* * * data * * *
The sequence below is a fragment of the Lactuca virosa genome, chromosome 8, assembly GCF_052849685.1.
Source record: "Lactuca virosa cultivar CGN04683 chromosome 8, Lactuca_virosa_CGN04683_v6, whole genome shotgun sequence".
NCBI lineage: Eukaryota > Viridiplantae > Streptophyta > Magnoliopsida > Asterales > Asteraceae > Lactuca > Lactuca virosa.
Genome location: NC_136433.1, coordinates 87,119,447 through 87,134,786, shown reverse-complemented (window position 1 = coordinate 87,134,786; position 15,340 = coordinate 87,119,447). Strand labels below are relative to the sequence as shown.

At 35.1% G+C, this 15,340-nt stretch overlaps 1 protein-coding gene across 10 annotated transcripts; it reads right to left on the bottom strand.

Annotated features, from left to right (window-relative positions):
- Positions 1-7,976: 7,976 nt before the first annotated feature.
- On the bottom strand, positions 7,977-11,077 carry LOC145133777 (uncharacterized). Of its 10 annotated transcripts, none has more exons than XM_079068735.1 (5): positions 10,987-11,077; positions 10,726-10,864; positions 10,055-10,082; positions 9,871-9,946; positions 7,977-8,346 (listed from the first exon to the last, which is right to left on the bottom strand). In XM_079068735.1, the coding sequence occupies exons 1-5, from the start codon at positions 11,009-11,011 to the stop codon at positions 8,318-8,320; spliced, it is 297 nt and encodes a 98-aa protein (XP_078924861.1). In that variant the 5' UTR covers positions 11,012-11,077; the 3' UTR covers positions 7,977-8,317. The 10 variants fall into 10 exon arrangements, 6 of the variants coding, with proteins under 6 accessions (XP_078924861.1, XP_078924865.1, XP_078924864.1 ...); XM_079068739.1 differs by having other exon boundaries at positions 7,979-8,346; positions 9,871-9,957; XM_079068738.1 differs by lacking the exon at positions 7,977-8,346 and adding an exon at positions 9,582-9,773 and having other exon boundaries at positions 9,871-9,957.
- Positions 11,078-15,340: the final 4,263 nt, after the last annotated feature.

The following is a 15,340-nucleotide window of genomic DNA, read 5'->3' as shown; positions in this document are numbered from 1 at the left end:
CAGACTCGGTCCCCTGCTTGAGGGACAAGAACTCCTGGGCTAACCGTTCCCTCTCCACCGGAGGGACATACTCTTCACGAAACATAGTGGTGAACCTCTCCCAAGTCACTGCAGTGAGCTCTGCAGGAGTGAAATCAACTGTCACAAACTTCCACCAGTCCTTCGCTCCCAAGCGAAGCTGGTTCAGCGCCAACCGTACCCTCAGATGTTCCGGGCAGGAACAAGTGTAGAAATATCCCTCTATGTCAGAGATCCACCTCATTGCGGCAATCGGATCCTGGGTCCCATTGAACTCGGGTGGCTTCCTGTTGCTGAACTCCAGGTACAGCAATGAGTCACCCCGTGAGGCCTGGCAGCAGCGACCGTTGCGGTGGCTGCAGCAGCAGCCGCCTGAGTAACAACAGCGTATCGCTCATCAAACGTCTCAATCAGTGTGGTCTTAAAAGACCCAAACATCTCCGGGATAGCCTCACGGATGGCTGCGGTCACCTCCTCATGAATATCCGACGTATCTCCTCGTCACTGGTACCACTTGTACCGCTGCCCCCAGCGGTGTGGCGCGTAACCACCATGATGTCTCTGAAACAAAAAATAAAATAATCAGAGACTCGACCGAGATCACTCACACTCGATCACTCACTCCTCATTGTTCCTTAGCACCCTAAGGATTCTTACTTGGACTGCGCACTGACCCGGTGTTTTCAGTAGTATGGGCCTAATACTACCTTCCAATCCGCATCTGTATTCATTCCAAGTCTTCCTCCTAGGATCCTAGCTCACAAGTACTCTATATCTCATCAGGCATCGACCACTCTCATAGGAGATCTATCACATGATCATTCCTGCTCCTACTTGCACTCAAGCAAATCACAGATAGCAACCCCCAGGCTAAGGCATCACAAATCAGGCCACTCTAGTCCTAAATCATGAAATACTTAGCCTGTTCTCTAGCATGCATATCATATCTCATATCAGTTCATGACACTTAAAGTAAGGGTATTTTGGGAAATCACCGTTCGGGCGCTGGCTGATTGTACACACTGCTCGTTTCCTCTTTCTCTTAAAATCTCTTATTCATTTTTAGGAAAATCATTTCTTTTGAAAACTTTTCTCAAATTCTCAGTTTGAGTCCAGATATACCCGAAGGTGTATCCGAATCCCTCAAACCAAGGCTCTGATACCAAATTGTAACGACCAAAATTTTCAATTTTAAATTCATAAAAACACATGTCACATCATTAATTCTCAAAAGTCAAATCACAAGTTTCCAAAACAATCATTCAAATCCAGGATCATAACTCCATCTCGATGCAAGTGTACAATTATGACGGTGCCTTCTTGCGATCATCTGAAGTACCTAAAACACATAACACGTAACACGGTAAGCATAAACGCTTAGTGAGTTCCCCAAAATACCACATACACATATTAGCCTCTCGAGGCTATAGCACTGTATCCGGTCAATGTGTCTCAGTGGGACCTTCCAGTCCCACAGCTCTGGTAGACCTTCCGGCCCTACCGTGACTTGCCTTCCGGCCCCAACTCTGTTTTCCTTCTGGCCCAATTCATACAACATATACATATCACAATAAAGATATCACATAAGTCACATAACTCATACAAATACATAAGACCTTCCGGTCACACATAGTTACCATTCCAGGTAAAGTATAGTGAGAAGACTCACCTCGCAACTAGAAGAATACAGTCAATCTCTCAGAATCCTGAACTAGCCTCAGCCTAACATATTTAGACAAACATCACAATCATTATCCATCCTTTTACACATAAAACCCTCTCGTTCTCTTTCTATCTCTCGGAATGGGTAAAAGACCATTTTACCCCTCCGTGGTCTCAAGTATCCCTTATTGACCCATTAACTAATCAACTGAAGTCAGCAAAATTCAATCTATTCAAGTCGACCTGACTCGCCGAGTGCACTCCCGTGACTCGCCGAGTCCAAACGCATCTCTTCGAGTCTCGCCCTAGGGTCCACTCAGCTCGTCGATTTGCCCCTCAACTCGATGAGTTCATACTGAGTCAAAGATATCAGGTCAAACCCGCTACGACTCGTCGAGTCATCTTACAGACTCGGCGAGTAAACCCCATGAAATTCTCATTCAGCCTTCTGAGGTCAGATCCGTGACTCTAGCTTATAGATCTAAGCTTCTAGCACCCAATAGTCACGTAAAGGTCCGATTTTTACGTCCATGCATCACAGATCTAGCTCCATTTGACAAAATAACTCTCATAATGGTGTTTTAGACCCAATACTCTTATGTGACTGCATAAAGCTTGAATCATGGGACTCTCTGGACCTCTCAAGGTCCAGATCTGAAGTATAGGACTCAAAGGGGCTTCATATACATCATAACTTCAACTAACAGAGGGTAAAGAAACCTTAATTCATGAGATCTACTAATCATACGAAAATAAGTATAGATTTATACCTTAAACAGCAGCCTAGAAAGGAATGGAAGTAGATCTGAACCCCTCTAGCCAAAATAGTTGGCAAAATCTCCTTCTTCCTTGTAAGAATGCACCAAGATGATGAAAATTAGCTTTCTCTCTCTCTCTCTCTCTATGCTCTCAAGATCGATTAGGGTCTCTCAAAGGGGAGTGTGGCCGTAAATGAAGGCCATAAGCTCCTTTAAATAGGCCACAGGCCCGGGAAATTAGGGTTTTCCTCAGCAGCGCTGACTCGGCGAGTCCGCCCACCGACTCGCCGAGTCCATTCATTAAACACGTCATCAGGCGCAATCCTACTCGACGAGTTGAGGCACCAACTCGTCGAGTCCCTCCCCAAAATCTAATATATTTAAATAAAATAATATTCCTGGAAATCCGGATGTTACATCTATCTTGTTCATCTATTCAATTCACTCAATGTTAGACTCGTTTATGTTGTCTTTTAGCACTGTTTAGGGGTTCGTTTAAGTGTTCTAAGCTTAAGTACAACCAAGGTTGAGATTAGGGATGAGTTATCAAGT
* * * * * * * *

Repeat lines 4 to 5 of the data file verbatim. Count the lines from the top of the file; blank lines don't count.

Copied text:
Genome location: NC_136433.1, coordinates 87,119,447 through 87,134,786, shown reverse-complemented (window position 1 = coordinate 87,134,786; position 15,340 = coordinate 87,119,447). Strand labels below are relative to the sequence as shown.

At 35.1% G+C, this 15,340-nt stretch overlaps 1 protein-coding gene across 10 annotated transcripts; it reads right to left on the bottom strand.